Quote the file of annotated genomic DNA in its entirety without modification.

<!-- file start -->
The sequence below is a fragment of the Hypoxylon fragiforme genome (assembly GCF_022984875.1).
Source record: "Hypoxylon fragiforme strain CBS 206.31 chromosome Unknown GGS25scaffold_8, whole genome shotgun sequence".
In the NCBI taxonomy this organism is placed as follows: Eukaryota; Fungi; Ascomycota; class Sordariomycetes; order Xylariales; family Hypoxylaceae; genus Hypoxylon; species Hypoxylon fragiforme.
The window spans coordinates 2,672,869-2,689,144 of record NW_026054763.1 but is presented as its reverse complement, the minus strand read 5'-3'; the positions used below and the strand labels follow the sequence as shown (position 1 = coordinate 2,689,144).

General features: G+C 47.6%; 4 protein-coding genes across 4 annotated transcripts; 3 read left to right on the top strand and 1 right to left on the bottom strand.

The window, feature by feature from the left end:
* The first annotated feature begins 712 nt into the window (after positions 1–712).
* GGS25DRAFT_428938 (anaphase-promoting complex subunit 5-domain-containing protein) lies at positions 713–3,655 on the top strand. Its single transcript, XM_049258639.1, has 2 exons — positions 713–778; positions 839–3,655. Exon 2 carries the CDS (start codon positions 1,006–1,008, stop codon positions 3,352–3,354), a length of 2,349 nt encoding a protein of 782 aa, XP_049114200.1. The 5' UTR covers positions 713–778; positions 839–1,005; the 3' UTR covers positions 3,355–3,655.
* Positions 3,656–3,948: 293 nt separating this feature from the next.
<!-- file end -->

The sequence below is a fragment of the Hypoxylon fragiforme genome (assembly GCF_022984875.1).
Source record: "Hypoxylon fragiforme strain CBS 206.31 chromosome Unknown GGS25scaffold_8, whole genome shotgun sequence".
In the NCBI taxonomy this organism is placed as follows: Eukaryota; Fungi; Ascomycota; class Sordariomycetes; order Xylariales; family Hypoxylaceae; genus Hypoxylon; species Hypoxylon fragiforme.
The window spans coordinates 2,672,869-2,689,144 of record NW_026054763.1 but is presented as its reverse complement, the minus strand read 5'-3'; the positions used below and the strand labels follow the sequence as shown (position 1 = coordinate 2,689,144).

General features: G+C 47.6%; 4 protein-coding genes across 4 annotated transcripts; 3 read left to right on the top strand and 1 right to left on the bottom strand.

The window, feature by feature from the left end:
* The first annotated feature begins 712 nt into the window (after positions 1–712).
* GGS25DRAFT_428938 (anaphase-promoting complex subunit 5-domain-containing protein) lies at positions 713–3,655 on the top strand. Its single transcript, XM_049258639.1, has 2 exons — positions 713–778; positions 839–3,655. Exon 2 carries the CDS (start codon positions 1,006–1,008, stop codon positions 3,352–3,354), a length of 2,349 nt encoding a protein of 782 aa, XP_049114200.1. The 5' UTR covers positions 713–778; positions 839–1,005; the 3' UTR covers positions 3,355–3,655.
* Positions 3,656–3,948: 293 nt separating this feature from the next.